Ottawa, ON (20 August 2013) -- Contrary to popular belief, winter plays a significant role in farming. The ground beneath that seemingly peaceful blanket of snow is not idle during the long, cold winter months and researchers want to know what is going on. Historically, studies have focused on times of the year when data can be easily gathered. However, winter's freeze-thaw cycles, nutrient run-off and the effect of snow cover - or lack of snow cover - on soil are of great concern and can have significant impacts.
Inspired by a session at the 2011 joint Canadian Soil Science Society Meeting conference, the September issue of the Canadian Journal of Soil Science is a special issue on biological, physical and chemical processes in seasonally frozen soils. This comprehensive collection of papers tackles the frosty subject of frozen soils in Canada's varying topography and geographically distinct regions.
"Although some of these processes have been investigated in soils that are frozen for most of the year, such as in the Arctic, Antarctic and at high elevations, they have received less attention in seasonally frozen soils," explains Dr. Barbara Cade-Menun, lead author of one of the papers and guest editor of this issue of the Canadian Journal of Soil Science. "This may in part be due to the challenges of conducting field and laboratory research under winter conditions it is much easier to wait until spring for sample collection."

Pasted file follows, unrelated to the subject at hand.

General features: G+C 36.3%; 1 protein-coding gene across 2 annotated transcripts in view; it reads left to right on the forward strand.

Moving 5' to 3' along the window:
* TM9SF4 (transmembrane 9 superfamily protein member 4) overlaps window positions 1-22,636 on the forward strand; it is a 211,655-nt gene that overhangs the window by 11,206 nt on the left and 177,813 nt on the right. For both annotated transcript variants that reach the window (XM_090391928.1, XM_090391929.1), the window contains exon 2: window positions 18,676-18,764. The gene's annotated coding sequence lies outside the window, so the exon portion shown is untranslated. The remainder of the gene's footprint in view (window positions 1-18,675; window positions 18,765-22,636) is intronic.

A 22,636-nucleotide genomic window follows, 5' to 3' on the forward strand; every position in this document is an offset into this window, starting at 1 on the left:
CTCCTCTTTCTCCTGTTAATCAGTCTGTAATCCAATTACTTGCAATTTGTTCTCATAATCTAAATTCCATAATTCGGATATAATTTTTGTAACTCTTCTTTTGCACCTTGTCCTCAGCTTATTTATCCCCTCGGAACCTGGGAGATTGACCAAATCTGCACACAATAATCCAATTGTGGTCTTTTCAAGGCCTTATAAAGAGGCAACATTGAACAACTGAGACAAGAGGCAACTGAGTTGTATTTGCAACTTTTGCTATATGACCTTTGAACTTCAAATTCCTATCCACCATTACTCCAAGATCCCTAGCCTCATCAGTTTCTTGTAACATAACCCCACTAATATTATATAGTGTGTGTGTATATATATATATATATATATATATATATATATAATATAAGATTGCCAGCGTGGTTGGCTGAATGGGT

"Yet this important research could impact producers' decisions during the growing and harvest seasons. A thorough knowledge of the effects of winter and freezethaw on soil winter processes in seasonally frozen soils is essential for their proper management, now and in the future. The papers in this special issue add to our knowledge in this area, could lead to future improvements in farming productivity and also suggest important future research directions."
Winter processes have broader implications beyond agriculture; forestry practices are impacted as well. By studying the effects of freeze-thaw cycles across many regions, in varying climate change scenarios, scientists can offer knowledge-driven (evidence-based) advice for best management practices for agriculture and forestry managers in all regions in Canada, while also providing valuable knowledge for other regions in the world. As climates change, the potential for increased soil change is evident, management practices must follow suit and hopefully lead to improved productivity and sustainability.
Eleven papers comprise the special issue and include articles that are geographically broad and of national interest for both agricultural and forestry management.
|Contact: Jenny Ryan|
Canadian Science Publishing (NRC Research Press)